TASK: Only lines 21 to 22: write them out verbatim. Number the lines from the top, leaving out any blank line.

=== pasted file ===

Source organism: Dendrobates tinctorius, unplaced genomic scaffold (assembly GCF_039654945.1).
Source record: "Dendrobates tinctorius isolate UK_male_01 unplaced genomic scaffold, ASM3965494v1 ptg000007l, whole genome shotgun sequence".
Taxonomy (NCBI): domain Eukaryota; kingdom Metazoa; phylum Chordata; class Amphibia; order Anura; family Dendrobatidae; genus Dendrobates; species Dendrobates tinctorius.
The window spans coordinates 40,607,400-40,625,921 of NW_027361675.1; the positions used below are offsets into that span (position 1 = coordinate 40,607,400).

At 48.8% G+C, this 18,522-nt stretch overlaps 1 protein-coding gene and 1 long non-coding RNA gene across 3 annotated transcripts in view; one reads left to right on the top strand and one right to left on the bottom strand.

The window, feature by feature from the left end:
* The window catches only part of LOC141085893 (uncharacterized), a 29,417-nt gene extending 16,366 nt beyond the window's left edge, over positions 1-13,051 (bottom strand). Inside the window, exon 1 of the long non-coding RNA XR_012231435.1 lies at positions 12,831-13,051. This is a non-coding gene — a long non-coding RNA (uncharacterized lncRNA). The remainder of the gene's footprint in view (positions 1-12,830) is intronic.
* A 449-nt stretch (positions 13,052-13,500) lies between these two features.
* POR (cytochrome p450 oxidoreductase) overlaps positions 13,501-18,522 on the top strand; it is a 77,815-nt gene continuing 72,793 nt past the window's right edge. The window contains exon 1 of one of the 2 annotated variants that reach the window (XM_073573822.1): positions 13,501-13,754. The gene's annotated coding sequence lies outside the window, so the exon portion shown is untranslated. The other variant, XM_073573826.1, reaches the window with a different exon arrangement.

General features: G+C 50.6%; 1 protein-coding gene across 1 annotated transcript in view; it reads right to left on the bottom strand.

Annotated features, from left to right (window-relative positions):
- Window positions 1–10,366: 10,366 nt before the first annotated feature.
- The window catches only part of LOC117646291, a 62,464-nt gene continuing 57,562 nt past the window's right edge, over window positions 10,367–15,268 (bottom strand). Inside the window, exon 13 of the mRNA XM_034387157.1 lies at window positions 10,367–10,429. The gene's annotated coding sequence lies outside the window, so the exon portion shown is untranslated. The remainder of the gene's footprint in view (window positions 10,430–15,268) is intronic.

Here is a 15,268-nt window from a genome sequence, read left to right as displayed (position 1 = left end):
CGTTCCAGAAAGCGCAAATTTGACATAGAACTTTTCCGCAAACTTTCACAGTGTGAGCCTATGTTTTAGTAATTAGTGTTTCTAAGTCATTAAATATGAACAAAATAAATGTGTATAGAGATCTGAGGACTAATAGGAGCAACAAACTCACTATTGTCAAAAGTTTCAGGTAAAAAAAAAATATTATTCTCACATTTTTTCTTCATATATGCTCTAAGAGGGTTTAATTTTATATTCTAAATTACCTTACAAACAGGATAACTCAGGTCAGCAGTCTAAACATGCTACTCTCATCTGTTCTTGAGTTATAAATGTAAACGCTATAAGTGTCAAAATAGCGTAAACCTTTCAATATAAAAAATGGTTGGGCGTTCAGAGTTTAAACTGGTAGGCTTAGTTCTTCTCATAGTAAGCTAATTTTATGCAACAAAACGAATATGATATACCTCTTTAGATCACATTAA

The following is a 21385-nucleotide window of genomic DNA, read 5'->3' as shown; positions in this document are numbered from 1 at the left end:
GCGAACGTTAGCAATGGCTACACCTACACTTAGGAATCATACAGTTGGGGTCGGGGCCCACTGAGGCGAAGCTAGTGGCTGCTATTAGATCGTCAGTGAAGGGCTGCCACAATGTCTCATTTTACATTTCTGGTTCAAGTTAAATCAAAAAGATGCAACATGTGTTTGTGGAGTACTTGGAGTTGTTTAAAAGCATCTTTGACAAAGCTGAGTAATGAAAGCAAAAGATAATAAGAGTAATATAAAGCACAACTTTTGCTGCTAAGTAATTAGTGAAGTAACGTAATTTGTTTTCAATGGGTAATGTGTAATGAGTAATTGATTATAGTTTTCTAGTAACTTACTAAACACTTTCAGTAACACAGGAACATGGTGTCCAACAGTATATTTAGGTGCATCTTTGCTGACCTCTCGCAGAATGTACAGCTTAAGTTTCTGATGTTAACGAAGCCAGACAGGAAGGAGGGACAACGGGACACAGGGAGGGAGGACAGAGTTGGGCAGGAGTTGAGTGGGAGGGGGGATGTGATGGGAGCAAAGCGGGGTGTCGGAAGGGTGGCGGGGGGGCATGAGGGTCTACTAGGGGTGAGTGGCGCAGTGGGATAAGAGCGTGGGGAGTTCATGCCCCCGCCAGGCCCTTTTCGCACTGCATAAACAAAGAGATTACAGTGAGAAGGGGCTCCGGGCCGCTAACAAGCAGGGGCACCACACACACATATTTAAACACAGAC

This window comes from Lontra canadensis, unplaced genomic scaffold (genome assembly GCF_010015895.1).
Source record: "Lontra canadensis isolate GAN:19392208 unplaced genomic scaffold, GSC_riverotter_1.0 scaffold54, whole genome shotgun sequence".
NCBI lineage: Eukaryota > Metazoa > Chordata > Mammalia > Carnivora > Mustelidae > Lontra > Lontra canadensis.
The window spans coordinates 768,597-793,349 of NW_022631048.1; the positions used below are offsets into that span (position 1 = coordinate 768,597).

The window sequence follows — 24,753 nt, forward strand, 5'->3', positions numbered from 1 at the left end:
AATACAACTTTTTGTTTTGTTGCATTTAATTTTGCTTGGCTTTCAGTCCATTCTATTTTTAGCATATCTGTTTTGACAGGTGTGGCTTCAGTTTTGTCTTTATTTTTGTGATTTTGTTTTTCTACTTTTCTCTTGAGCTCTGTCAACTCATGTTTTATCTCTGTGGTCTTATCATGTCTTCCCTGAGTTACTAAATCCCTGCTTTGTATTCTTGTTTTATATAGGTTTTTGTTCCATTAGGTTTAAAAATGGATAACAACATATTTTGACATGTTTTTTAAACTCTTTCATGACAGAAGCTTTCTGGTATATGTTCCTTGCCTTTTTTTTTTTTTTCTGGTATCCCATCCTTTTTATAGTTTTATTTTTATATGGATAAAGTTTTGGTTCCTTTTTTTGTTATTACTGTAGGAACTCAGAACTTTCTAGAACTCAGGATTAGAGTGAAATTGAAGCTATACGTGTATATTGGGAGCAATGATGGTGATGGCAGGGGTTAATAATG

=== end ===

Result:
The window spans coordinates 768,597-793,349 of NW_022631048.1; the positions used below are offsets into that span (position 1 = coordinate 768,597).

The window sequence follows — 24,753 nt, forward strand, 5'->3', positions numbered from 1 at the left end: